[Title: The Canadian Forest Service]
[Title: Advancing Collaboration between Forest and Oil and Gas Sectors]
The forest sector and oil and gas industries are cornerstones of Canada’s economy.
But how can these industries work together and learn from each other
to build a future that is more innovative and environmentally responsible?
Text: environmentally responsible]
Natural Resources Canada’s Canadian Forest Service
is finding innovative ways to get more value from trees.
[Text: more value
The Forest and Oil and Gas Sectors Research and Collaboration Initiative, or
[Text: Forest and
Oil and Gas Sectors
is a Canadian Forest Service initiative that finds opportunities
where the forest sector and oil and gas industries can benefit from each other.
[Text: finds opportunities]
As a part of FOR-C, leading scientists have developed processes
to take excess forest biomass, such as brush and woodchips,
and turn it into clean bioenergy and a variety of other useful products
that can be used by the oil and gas sectors.
[Text: biomass-based products for the oil and gas sectors]
The gas industry transports non-renewable natural gas along
an extensive network of pipelines and uses it to generate
the heat and steam required for oil sands extraction and refining processes.
Using biomass instead can lower dependency
on non-renewable resources
and significantly reduce greenhouse gas emissions.
[Text: non-renewable resources]
[Text: greenhouse gas emissions]
Biomass is harvested from forests that have already absorbed C02
and are sustainably managed to absorb future greenhouse gases.
Forest biomass is gasified into “Syngas” which is further treated
to produce renewable natural gas; a final product indistinguishable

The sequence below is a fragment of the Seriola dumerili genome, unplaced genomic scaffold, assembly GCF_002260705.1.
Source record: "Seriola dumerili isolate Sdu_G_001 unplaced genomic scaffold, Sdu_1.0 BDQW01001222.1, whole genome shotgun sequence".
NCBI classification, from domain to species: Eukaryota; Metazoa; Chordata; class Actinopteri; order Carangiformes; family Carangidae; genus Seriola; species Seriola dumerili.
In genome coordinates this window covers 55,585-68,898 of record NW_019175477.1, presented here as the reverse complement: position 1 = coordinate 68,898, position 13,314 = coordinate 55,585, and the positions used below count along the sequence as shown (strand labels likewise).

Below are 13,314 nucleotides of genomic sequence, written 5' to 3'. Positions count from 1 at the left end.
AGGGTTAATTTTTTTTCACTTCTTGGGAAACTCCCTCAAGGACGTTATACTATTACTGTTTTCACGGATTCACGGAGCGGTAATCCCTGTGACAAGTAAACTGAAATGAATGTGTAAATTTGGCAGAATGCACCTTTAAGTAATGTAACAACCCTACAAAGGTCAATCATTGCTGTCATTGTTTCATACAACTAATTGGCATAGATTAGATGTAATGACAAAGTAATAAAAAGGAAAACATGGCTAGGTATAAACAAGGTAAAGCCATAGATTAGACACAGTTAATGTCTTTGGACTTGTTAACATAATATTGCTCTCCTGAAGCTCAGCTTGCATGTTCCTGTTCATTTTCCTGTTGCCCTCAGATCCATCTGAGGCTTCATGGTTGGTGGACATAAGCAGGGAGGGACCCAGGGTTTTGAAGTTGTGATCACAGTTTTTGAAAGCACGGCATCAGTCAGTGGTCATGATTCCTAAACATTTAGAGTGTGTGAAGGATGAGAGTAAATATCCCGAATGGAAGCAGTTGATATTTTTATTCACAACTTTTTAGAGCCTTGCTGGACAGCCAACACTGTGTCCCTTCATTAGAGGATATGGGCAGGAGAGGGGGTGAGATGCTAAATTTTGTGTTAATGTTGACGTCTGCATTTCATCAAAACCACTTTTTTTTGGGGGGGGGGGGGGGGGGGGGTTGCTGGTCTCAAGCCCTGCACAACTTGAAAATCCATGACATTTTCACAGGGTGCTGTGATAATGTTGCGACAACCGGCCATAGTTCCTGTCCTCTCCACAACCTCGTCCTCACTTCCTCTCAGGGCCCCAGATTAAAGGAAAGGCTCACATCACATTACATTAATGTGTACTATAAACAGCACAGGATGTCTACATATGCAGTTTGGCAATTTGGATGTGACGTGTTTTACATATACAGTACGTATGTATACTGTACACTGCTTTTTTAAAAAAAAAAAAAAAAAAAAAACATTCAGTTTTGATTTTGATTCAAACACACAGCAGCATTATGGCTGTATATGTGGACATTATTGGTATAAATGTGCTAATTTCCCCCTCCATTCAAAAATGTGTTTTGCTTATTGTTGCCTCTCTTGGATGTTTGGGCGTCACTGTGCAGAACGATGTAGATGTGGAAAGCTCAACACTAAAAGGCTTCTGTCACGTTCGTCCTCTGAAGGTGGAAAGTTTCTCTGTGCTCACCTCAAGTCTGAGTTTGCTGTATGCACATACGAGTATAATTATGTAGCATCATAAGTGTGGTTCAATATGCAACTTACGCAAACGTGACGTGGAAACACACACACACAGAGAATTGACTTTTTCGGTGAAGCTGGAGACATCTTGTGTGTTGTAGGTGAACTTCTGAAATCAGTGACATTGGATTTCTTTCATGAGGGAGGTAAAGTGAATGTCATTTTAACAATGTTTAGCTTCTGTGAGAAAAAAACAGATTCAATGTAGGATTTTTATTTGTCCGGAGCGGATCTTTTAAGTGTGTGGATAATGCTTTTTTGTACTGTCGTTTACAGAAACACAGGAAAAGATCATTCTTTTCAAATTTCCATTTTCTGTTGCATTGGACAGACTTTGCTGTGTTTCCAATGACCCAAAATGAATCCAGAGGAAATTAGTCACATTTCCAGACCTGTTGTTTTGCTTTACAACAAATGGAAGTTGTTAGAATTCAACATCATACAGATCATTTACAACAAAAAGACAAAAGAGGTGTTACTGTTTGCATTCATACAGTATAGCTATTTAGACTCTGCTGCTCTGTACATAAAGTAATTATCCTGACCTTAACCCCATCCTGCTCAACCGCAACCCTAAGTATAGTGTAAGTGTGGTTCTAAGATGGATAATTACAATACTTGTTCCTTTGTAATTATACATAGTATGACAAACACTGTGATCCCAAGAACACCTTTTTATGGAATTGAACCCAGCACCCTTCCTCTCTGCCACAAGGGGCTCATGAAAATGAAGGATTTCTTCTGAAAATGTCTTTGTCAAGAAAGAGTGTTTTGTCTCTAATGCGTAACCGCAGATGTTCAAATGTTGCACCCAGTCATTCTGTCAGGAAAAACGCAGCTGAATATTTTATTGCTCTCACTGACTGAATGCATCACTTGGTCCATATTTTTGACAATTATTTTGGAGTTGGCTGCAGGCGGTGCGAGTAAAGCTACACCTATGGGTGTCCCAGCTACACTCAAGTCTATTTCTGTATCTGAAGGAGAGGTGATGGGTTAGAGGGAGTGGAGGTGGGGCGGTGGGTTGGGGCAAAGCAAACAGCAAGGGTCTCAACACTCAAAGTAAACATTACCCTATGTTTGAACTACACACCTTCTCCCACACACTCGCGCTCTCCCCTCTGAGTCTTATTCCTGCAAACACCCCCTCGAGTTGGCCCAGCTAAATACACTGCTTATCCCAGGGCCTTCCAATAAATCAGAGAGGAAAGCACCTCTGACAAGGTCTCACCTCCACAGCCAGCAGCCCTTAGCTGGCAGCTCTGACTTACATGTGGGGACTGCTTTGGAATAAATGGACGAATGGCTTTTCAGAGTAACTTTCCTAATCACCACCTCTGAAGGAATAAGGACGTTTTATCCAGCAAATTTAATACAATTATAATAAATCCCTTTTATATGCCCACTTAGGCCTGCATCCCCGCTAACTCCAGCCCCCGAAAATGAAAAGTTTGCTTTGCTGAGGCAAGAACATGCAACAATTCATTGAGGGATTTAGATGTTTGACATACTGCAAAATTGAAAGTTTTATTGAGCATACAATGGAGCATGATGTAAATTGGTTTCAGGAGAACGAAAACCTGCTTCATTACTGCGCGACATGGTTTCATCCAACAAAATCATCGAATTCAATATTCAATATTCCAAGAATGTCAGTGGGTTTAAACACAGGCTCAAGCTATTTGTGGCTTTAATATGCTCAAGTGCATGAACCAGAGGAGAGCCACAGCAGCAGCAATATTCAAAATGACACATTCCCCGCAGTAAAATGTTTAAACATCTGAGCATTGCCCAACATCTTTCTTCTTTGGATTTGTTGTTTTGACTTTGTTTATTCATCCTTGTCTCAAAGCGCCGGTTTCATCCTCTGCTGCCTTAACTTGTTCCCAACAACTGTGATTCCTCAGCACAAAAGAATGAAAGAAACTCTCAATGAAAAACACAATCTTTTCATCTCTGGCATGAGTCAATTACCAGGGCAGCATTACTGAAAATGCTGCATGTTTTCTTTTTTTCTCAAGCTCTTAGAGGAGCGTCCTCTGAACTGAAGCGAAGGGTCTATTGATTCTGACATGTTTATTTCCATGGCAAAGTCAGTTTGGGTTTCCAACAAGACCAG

from petroleum-based natural gas.
[Text: renewable natural gas]
[Text: petroleum natural gas]
By installing biomass gasifiers alongside existing pipelines,
renewable natural gas could be sent to the oil sands for immediate use
in an efficient and cost-effective way.
The forest industry has also developed a wide variety of other bioproducts
that have excellent potential for industrial applications.
Biochar is a safe and reliable biomass-based product
that could greatly improve water filtration processes in Canada’s oil sands.
[Text: water filtration]
Later on, that same biomass can even be used as a
clean and renewable fuel source to
further reduce greenhouse gas emissions.
[Text: renewable fuel source]
[Text: greenhouse gas emissions]
Another biotechnology is cellulose nanocrystals,
a safe, renewable and versatile product made from tiny fibres
in common biomass sources such as pulp and sawdust.
[Text: cellulose fibrils]
[Text: cellulose nanocrystals (CNC)]
Replacing drilling fluids is an expensive process.
Adding just a small amount of cellulose nanocrystals to drilling mud
creates a strong film layer on wellbore walls that retains drilling fluids,
making extraction processes cleaner, and more cost effective.
[Text: cost effective]
These are just some of the promising applications for
proven forest-based technologies in the oil and gas sectors.
[Text: in the oil and gas sectors]
Collaborating in a constantly shifting economy helps
provide Canadian solutions to Canadian challenges.
[Text: Canadian solutions]
Together, we can build a future that is
more profitable and environmentally sustainable.
[Text: environmentally sustainable]